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Captain

J230 @ YSWG

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Kit arrived today.

 

All unpacked and am very happy with Jabiru's work and standard of all components.

 

Attached are a couple of pics.

 

Will post weekly updates.

 

Regards Geoff

 

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Guest micgrace

Plenty of work ahead of you. Fibreglass work looks excellent. Good luck and safe flying.

 

Micgrace :)

 

 

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Guest Fred Bear

Nice. You've done a bit of work on it thus far from what I can see.

 

About an hour or two ticking off what came in the kit and taking the

 

components out of the box and laying them on the floor.

 

You now have 597.5 building hours to go to completion and fly-away... no time for work conferences in Sydney, hop to it.

 

 

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WOW, fantastic and congratulations - I can see this is going to be a long thread as hopefully you will let us all help you through the build

 

process by keeping us informed on how you are going, each step of the way - keep the pictures coming ;)

 

 

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Spent Week 1 getting "organized".

 

Read initial Instructions numerous times, getting better stands, buying heaters (FNQ viewers please ignore), fitting blister packs to the wall, buying tools to suit imperial (again), assembling wheels, planning panel, inverted the fuselage, undertaking initial glassing, read all manuals etc etc.

 

Have found that it is good fun emptying blister packs and throwing them out .. (I am a simple soul).

 

Still a happy builder.

 

Regards Geoff

 

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You are supposed to make your decision very early in the buying process about whether you want a high-wing or low-wing design. I am not revisiting that this time.

 

However my wife has requested an undertaking that I will not put the fuselage back in that position again ..... particularly while she is in

 

it. 025_blush.gif.9304aaf8465a2b6ab5171f41c5565775.gif

 

 

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I remember the start :confused: was a lot of fun, would do it again if she who must be obeyed would be in it :black_eye: enjoy Cheers Goeffsmiley32.gifsmiley32.gifsmiley32.gifsmiley32.gif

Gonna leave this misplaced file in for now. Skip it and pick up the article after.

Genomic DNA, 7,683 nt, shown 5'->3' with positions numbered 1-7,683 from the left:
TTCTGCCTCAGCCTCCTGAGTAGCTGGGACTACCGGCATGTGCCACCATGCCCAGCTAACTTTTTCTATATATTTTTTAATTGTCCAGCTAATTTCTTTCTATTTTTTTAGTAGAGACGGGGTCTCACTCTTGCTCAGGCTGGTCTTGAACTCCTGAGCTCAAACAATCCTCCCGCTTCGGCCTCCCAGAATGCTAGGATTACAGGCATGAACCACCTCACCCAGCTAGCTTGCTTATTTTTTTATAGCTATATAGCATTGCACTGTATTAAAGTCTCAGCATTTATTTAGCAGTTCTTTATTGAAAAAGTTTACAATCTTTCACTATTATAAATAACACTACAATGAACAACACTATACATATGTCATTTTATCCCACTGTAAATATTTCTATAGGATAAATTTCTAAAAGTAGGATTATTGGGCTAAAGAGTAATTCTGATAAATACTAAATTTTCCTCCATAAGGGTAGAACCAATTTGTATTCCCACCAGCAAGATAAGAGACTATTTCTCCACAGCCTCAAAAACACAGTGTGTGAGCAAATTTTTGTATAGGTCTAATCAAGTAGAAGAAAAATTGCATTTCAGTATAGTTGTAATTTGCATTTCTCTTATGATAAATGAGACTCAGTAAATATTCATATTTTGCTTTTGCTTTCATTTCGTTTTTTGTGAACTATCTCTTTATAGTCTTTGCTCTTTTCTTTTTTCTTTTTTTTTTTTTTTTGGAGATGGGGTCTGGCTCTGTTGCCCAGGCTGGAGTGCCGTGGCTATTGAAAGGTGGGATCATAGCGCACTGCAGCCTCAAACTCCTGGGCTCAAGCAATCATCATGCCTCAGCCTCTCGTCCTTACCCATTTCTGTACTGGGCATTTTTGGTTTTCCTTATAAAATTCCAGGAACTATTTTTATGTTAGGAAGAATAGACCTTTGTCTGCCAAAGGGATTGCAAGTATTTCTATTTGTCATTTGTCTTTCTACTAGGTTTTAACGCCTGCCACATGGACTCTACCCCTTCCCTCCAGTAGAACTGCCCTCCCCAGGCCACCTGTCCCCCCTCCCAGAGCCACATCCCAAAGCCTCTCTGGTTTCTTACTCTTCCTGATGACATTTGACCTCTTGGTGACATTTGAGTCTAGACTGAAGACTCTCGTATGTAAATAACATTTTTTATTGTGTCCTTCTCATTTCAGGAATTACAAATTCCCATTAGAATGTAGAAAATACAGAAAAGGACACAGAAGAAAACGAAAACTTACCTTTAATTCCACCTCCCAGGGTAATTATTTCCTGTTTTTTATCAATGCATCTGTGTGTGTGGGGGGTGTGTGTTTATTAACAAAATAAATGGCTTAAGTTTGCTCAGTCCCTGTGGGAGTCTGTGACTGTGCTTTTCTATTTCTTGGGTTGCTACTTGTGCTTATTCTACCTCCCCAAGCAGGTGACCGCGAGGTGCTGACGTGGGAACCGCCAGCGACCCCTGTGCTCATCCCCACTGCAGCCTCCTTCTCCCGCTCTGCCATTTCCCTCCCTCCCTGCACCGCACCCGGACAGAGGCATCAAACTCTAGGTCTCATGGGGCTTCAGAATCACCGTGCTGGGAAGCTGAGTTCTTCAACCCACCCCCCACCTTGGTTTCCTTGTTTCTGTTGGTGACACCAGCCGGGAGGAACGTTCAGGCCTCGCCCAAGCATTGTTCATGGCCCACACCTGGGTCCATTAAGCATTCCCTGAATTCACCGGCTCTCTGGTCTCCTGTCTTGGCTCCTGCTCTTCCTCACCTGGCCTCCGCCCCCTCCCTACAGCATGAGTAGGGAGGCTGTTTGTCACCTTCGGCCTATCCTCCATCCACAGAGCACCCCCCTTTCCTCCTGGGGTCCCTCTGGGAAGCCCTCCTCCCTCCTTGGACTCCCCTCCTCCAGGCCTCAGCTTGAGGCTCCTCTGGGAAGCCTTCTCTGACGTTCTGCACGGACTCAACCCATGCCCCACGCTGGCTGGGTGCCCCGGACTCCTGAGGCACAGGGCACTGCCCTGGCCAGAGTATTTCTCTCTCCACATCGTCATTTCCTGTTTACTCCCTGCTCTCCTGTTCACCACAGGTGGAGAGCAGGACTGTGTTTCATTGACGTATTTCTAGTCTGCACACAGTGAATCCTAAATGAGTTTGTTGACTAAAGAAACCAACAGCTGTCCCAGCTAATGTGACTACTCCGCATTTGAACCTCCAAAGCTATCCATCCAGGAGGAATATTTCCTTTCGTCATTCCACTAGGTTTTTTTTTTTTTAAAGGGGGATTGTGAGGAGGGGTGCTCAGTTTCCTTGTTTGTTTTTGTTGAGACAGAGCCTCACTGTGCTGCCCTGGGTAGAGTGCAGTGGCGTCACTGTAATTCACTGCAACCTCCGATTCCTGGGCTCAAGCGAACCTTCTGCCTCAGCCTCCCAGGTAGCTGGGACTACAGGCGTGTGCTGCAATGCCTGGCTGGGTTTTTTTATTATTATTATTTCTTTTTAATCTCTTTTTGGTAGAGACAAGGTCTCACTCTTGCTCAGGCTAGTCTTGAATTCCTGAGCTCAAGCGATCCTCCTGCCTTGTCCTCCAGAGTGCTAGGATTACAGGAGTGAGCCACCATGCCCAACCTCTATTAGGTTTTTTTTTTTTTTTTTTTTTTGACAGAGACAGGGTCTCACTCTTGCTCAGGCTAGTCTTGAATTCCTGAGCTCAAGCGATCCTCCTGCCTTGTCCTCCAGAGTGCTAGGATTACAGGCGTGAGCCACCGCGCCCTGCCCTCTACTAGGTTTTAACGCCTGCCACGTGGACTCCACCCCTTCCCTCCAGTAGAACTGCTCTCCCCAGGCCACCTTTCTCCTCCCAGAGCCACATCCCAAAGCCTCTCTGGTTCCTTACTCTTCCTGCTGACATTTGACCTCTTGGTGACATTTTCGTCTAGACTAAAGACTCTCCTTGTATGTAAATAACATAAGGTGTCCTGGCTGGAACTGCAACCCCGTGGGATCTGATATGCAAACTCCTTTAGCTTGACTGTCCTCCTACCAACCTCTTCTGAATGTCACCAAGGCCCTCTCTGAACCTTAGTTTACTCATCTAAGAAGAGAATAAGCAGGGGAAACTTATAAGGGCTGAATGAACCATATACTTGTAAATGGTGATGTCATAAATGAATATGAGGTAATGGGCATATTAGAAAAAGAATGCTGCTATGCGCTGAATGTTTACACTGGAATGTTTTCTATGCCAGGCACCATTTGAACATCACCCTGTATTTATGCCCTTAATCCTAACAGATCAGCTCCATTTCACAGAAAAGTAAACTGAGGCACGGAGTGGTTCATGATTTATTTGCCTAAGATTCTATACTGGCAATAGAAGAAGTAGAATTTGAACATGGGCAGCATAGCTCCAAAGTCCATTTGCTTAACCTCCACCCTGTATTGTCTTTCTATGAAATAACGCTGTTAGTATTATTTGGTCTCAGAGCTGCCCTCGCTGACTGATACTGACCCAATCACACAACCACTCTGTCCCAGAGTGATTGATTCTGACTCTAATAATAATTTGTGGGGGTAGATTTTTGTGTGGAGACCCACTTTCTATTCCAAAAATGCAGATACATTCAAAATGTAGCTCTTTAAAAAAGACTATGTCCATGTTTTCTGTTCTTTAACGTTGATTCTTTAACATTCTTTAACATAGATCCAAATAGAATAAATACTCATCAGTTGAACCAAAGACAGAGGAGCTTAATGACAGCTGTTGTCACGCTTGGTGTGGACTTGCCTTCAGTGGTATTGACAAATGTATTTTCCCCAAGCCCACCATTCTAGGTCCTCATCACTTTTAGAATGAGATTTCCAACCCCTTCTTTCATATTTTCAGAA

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Thanks for your post Geoff.

 

I agree with you, and while I'd rather be flying it, I am having a ball with the building - see attached pics and the dog is having a good time too, as I am spending more time in the shed with her than with my wife.

 

This week sees the Brakes, Trim, Controls and flap drive installed and substantially complete pending disassembly for painting.

 

Main undercarriage is done and lots of blister packs have been emptied so that must be good.

 

Engine mounts and flap cross drive now off being painted.

 

Panel design is complete.

 

Have spent considerable time just reading the futuresections of the manual to gain an appreciation of what is to come and the interface + interdependancy of various items.

 

Now just past 72 hours in my builder's log.

 

Regards The/an other Geoff

 

Captain

 

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Have been a bit slack with photos over the last 3 weeks (it's a bugger when business interferes with your fun 088_censored.gif.2b71e8da9d295ba8f94b998d0f2420b4.gif ), so here are a couple more, althoughhave been getting on with the building OK ;) .

 

Has been a bit cool here lately, so as Ross mentioned in one of his recent posts, I have hooked up 2 large electric fan heaters and a gas patio heater so can maintain the fuselage at 20 C while glassing etc, however the electricity meter is going like a Helicopter rotor :confused: and the gas bottle is getting a workout.

 

Having a ball :devil:

 

PS .. the dog sleeps on the blanket & pillow under the fuselage. Not me (yet).

 

. Captain

 

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Since the last post have been working mainly down the blunt end.

 

Pics show horiz. stab end caps on, elevatoron, elevator end caps on, rudder fitted and playing around with panel location to suit long legs.

 

Apologies that shed is such a mess. Will do better next time.

 

Heaters working well. Gas Co share price is going thru the roof

 

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G'day All

 

It's been a couple of weeks since I last posted any pics and I have really been clocking the hours .... although in retrospect it is a little hard to see in the photos below.